If it is sustained, it could fit into a tradition of aggressive American diplomacy practiced by the likes of Richard Nixon and foreign policy guru Henry Kissinger in opening China and detente with the Soviet Union, Jimmy Carter's Middle East peace drive and coalition building done by President George H.W. Bush and his secretary of state, James Baker, before the 1990-91 Iraq War.
    Hilary Mann Leverett, a visiting scholar at Georgetown University who is a strong supporter of engaging Iran, told CNN on Monday that the Nixon analogy is apt because the then-president understood that China would not change overnight but was a great power on the rise that America needed to deal with.
    "We have the same chance here today. We can either look at Iran as the rising power that it is," she said, "or we can take the hold-your-nose approach where there is that evil, unrepentant regime that is going to get us right back onto the road to confrontation."

    A triumph for Kerry

    The former approach has defined the White House's view, and while the Iran diplomacy is a victory for the Obama administration as a whole, the flurry of breakthroughs represents a personal triumph for Kerry.
    The loser of the 2004 presidential election to George W. Bush has found redemption in becoming the enactor of Obama's philosophical doctrine of engaging U.S. enemies.
    When he took the job, Kerry was seen as the second choice after Obama's preferred pick, Susan Rice, now national security adviser, was ruled out by the Senate in a flap over the 2012 terror attacks in Benghazi, Libya.
    As he pursued what some administration officials viewed as a hopeless quest for Middle East peace, the White House was happy to keep Kerry at arm's length.
    But with the new developments with Iran, he has become vital to Obama's legacy.
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    His record, in contrast to Hillary Clinton's as secretary of state in Obama's first term, has stemmed in part from the fact that he did not have a political future before him, so he may have been more willing to take on causes that risked damaging his professional luster if they failed.
    "He is always out there swinging," said one former top State Department diplomat. "He doesn't always hit the ball, but he doesn't care. He doesn't want to be caught not trying."
    But the reliance of the Iran-U.S. diplomatic track on the personal relationship between Kerry and Iranian Foreign Minister Mohammad Javad Zarif raises questions about whether it can last after this administration turns out the lights.
    And more broadly, while the White House can celebrate now, there's a real chance that if Obama is not succeeded by Hillary Clinton or another Democrat, all the effort could be for naught. Most GOP candidates say they would rip up the Iran nuclear deal if they win the White House.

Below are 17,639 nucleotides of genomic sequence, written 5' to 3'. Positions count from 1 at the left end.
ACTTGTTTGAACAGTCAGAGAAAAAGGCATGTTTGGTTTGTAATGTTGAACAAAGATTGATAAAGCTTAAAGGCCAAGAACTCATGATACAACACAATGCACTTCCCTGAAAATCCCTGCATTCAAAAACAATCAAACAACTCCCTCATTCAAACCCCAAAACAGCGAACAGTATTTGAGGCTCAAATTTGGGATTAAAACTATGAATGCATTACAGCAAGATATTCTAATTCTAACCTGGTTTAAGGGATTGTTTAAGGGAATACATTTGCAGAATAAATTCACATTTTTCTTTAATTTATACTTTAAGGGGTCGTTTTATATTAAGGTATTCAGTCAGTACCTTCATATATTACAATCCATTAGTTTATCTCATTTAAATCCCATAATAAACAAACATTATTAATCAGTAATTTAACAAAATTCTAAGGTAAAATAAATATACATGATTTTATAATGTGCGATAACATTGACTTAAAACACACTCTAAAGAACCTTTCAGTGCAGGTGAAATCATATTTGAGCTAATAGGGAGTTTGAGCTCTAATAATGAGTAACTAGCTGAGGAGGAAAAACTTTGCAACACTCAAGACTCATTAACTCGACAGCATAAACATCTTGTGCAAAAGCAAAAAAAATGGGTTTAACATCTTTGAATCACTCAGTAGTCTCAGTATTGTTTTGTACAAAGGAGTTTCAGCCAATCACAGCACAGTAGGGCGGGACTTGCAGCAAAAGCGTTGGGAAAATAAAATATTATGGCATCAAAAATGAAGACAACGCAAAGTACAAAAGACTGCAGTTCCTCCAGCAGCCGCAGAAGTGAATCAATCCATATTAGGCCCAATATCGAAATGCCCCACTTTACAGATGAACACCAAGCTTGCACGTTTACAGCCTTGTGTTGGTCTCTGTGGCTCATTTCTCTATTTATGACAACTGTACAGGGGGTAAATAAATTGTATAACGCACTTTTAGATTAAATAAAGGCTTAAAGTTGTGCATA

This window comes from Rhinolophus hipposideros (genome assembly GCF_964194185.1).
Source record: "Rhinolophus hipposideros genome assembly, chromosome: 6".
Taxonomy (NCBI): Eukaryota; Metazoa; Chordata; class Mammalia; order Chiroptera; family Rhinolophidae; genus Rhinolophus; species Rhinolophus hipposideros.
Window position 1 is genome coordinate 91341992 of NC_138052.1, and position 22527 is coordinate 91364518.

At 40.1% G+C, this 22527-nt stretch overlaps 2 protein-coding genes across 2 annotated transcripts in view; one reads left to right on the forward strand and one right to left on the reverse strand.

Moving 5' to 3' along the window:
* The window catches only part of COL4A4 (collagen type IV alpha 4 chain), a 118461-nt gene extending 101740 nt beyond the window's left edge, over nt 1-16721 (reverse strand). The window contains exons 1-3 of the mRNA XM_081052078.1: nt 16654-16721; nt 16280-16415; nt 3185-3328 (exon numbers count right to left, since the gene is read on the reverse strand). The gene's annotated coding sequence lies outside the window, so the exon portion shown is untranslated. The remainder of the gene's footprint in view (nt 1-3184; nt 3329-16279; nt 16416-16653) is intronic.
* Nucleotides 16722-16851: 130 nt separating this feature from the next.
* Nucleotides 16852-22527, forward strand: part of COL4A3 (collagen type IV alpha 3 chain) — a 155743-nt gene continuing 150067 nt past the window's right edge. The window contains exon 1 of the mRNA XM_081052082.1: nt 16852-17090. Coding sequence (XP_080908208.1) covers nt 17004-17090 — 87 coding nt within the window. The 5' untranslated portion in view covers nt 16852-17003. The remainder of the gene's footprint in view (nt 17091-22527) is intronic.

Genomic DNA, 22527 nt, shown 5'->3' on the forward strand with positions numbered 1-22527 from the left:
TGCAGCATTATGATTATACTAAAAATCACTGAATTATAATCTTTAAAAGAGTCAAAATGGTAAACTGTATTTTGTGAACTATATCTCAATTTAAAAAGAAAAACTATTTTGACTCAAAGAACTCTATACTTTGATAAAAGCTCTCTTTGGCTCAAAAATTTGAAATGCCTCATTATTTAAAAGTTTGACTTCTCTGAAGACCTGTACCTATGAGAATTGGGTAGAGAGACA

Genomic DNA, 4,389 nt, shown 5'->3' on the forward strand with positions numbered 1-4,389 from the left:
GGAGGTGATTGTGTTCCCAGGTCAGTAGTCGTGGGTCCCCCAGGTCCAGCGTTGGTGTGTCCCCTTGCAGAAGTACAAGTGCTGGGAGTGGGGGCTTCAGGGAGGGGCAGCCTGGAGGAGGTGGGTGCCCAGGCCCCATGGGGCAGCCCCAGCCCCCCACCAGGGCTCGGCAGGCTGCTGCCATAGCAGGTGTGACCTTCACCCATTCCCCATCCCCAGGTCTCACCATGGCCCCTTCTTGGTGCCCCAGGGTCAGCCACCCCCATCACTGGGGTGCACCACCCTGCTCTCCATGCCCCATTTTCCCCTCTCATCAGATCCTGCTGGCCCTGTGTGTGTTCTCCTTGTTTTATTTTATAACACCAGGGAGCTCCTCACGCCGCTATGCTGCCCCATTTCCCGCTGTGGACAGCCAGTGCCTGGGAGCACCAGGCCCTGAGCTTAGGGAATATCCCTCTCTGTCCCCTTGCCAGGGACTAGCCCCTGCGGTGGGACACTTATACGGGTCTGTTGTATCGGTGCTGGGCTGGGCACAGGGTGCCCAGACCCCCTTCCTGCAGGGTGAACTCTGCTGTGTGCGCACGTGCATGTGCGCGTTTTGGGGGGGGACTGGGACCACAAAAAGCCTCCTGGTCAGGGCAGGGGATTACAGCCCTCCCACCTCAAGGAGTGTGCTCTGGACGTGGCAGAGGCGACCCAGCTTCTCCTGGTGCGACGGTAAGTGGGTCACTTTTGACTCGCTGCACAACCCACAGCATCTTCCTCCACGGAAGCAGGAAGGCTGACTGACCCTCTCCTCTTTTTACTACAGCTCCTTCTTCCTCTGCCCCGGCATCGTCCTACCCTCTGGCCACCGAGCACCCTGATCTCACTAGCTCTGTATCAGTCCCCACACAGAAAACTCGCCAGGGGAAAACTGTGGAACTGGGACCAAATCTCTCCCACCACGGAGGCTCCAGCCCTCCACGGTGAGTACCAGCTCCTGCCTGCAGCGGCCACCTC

The opaque nature of Iran's politics means that it will never be possible to state with certainty that the nuclear deal implementation is safe -- despite the multibillion-dollar payoff that Iran's crippled economy will enjoy from the lifting of sanctions.

    Republican criticism comes quickly

    While Republicans welcomed the release Saturday of U.S. prisoners, including Washington Post reporter Jason Rezaian, most either said it had taken too long or that Obama had paid too heavy a price to get them back.
    "Obama is in the 'let's make a deal' business," Republican candidate Ted Cruz told Fox News, accusing the President of being too accommodating to Iran.
    Cruz's GOP rival Marco Rubio added on CBS' "Face the Nation": "It proves once again that now nations and enemies of America around the world know there's a price for Americans. If you take an American hostage, Barack Obama will cut a deal with you."
    Of course, politicians on the campaign trail only have to please a political audience.
    "We had a judgment to make, which is, do you want to leave these Americans in prison at great risk to themselves and great hardship to their families?" the senior administration official said. "If people want to say that they were for leaving these Americans in prison, they should say so. But the fact of the matter is, this was our opportunity to bring them home."
    It was those kind of specific decisions, as well as a desire to avoid a path to war in a wider sense, that U.S. officials said underpinned the administration's diplomacy with Iran.
    And barring some stunning but unlikely change in Iran's political structure or its posture toward America, they are the same questions that the next President will surely face: whether to purse confrontation or engagement with Iran.
    "Because there are not formal ties between our countries, it will be up to the next administration to determine how they want to carry that (relationship) forward," said the senior U.S. official.